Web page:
SNAP is a framework designed for the enterprise, and deployed in some organizations operating in the FinTech industry. While designing this framework, our goal was to keep it simple. We didn't want a cure that is worse than the disease, so we tried to avoid solutions that were over-complicated, impractical, or too prescriptive clashing with the principle of creativity advocated by Agile.

In SNAP, a project is managed as a product, and budget is allocated to value streams.
The requirements for such product are defined in the Epic and Feature backlogs.
In contrast with a traditional waterfall project where the focus is on Design & Planning, Agile delivery focus on Quality and Speed achieved by creating a constant loop with the customer, which in turn will promote a culture of continuous improvement.

Enterprise Levels

SNAP divide the Enterprise in 3 levels :

  • Domain
  • Group
  • Delivery

A Domain consist of stakeholders that are responsible to shape business vision and business strategy which must align to customer needs. Business objectives at this level are called portfolio epics. Financial investments are managed at this level through Lean Portfolio Management where products, not projects, are funded. The business value measured in Value Points, or VP, is identified at this level through the DVR approach where D is customer desirability, V is business value for the organization, and R is risk related to the work. These terms are all measured as integers from the Fibonacci sequence, and contribute to prioritize work as per the short job first. For example: higher risk items (eg. Features) will reduce VP, whereas higher Desirability an business value will increase it.

A Group consist of stakeholders that manage customer value delivered as Features, which in turn are a breakdown of portfolio epics. This group includes SMEs, senior Managers, Lead Agile coaches, and Delivery managers.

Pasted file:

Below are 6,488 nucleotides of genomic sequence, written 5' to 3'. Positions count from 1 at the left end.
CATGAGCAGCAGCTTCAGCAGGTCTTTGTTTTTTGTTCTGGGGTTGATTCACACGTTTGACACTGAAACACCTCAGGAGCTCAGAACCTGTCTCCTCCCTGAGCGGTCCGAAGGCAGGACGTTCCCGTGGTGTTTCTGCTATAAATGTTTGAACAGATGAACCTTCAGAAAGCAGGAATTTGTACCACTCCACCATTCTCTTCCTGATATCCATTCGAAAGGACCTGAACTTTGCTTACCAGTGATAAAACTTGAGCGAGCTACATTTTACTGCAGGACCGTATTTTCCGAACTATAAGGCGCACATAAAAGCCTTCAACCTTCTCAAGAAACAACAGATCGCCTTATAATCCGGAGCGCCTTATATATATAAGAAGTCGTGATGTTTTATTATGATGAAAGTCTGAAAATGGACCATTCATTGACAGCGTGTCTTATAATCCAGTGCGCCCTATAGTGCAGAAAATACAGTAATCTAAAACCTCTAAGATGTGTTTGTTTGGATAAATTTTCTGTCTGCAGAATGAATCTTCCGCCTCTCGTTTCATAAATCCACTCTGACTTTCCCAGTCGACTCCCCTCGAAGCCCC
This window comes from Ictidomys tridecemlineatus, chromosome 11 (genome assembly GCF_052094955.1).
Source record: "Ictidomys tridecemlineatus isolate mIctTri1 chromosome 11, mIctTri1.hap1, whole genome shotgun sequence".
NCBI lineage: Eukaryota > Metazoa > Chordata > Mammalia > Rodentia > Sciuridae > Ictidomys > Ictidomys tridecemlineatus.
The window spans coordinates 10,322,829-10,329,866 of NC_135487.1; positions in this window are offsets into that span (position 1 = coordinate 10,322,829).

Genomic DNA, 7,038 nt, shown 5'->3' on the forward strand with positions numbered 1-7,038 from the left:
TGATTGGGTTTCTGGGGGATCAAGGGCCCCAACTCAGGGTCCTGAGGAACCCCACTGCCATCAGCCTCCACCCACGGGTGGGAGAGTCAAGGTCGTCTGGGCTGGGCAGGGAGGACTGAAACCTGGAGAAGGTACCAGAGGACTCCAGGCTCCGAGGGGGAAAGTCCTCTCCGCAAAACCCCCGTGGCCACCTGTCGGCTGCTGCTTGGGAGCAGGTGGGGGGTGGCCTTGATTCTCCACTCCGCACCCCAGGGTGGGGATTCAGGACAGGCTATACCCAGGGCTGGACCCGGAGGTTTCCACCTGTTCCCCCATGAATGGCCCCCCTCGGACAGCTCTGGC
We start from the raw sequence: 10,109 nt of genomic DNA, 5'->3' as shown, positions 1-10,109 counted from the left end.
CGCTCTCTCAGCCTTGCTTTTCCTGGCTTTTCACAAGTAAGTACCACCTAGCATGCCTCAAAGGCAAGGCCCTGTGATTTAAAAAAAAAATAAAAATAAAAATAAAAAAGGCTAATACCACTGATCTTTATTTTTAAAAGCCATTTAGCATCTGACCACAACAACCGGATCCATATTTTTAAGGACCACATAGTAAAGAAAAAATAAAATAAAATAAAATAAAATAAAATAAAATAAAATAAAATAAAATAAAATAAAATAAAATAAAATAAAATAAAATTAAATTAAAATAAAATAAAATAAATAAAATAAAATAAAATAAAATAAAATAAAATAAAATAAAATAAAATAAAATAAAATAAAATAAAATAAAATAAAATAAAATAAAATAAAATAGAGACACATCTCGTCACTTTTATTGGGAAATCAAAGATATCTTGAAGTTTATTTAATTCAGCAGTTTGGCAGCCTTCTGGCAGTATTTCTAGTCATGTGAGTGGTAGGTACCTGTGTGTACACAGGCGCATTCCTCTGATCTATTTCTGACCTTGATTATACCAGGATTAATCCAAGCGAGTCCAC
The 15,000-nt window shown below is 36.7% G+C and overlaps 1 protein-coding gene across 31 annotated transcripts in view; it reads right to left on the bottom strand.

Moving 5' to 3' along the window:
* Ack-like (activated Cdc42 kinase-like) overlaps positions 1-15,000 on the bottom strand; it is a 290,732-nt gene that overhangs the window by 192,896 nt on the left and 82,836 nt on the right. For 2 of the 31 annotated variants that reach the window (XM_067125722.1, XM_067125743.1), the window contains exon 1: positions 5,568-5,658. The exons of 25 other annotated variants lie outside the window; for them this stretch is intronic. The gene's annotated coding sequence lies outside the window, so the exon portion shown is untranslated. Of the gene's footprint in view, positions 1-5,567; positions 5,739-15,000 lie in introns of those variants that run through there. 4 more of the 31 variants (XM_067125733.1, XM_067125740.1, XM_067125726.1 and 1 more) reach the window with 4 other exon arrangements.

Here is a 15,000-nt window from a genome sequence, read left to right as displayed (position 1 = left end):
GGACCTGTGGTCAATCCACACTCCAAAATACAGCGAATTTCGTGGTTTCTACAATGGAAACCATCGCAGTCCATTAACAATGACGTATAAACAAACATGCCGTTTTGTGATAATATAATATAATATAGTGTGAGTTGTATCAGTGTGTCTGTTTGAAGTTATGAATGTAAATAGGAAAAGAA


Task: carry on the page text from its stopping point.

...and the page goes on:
A Delivery level consist of stakeholders that deliver customer value as user stories. This level includes Engineers, SMEs, Product owners, Scrum masters, and Agile coaches.
This level works with traditional Scrum Teams or Squads and Tribes.



SNAP use the followings structure to streamline the delivery:

  • TeamWorks
  • WorkGroups

TeamWorks consist of up to 9 Scrum Teams, for a total of 9x9 = 81 people.
Each TeamWork has its own SMEs. Ideally all teams should run sprints in parallel with each other, so that all sprints start and finish at the same time.
A WorkGroup contain up to 3 related TeamWorks for a total of 81x3 = 243 people.


SNAP consider business, functional, and non functional requirements defined as items with the following hierarchy:

  • An Epic consist of one or more Features
  • A Feature consist of one or more Stories
  • Stories can be related to the user, User Stories, or technical stories, and are the smallest unit of requirement. They include business, functional, and non functional requirements.

SNAP suggest to allocate the capacity of the team so that technical and non technical stories are delivered in parallel during Sprint execution. For example 70% allocated to user stories, and the remaining to technical stories, or exploration stories that support new ideas (spikes).